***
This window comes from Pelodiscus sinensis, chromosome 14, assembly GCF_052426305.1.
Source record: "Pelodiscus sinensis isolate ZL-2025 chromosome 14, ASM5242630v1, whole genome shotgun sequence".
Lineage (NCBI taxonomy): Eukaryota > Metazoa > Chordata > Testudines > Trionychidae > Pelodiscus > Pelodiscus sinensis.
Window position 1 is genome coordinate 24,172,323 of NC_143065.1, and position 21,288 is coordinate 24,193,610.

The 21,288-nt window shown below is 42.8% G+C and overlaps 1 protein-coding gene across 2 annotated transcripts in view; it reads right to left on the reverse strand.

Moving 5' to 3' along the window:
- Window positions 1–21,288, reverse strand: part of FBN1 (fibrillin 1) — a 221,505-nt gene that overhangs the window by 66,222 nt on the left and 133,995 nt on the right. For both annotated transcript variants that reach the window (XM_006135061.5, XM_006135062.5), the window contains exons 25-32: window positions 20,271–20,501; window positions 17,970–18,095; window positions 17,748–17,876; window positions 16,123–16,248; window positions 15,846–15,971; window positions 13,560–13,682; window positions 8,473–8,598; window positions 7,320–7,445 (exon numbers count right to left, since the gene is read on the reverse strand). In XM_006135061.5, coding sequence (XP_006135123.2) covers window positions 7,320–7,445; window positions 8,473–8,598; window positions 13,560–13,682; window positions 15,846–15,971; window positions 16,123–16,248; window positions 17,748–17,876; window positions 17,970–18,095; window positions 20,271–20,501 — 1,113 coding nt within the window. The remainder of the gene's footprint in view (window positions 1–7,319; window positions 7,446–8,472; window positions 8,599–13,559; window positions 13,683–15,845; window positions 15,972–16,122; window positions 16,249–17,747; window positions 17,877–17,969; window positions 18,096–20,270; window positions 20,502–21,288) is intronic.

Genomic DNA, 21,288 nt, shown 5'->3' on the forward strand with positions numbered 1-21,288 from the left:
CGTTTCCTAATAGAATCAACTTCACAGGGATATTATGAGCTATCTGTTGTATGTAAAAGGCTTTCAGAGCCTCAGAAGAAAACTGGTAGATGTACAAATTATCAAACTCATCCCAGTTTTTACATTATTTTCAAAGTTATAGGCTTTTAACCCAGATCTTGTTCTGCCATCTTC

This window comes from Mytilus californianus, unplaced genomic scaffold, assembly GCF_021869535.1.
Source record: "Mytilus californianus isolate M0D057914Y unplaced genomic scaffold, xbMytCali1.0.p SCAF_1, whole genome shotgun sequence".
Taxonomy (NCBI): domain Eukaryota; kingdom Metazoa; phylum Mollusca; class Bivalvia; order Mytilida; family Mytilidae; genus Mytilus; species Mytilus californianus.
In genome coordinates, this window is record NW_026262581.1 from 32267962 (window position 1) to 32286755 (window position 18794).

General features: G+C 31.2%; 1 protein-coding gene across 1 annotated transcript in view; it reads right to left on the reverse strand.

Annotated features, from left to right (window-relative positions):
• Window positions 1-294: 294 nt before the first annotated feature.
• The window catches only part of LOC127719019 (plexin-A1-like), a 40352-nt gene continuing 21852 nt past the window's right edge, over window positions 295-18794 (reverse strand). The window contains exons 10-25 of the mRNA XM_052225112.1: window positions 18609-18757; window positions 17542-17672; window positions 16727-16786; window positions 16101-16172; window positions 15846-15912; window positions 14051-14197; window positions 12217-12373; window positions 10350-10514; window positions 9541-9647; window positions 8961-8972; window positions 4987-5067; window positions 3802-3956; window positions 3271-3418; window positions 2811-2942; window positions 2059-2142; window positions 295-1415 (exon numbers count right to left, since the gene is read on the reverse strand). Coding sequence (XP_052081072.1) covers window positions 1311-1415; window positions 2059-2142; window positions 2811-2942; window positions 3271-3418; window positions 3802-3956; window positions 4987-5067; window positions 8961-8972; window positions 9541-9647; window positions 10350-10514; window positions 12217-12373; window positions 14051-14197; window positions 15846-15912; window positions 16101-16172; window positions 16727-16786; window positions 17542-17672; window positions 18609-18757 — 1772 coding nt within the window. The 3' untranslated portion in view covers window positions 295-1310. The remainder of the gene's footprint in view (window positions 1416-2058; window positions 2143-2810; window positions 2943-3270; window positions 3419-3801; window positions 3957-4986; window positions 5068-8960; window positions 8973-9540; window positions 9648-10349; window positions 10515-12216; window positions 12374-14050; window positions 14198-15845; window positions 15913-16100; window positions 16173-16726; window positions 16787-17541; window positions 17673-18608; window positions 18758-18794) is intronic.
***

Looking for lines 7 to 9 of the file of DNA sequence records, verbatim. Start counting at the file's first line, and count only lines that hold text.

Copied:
- Window positions 1–21,288, reverse strand: part of FBN1 (fibrillin 1) — a 221,505-nt gene that overhangs the window by 66,222 nt on the left and 133,995 nt on the right. For both annotated transcript variants that reach the window (XM_006135061.5, XM_006135062.5), the window contains exons 25-32: window positions 20,271–20,501; window positions 17,970–18,095; window positions 17,748–17,876; window positions 16,123–16,248; window positions 15,846–15,971; window positions 13,560–13,682; window positions 8,473–8,598; window positions 7,320–7,445 (exon numbers count right to left, since the gene is read on the reverse strand). In XM_006135061.5, coding sequence (XP_006135123.2) covers window positions 7,320–7,445; window positions 8,473–8,598; window positions 13,560–13,682; window positions 15,846–15,971; window positions 16,123–16,248; window positions 17,748–17,876; window positions 17,970–18,095; window positions 20,271–20,501 — 1,113 coding nt within the window. The remainder of the gene's footprint in view (window positions 1–7,319; window positions 7,446–8,472; window positions 8,599–13,559; window positions 13,683–15,845; window positions 15,972–16,122; window positions 16,249–17,747; window positions 17,877–17,969; window positions 18,096–20,270; window positions 20,502–21,288) is intronic.

Genomic DNA, 21,288 nt, shown 5'->3' on the forward strand with positions numbered 1-21,288 from the left:
CGTTTCCTAATAGAATCAACTTCACAGGGATATTATGAGCTATCTGTTGTATGTAAAAGGCTTTCAGAGCCTCAGAAGAAAACTGGTAGATGTACAAATTATCAAACTCATCCCAGTTTTTACATTATTTTCAAAGTTATAGGCTTTTAACCCAGATCTTGTTCTGCCATCTTC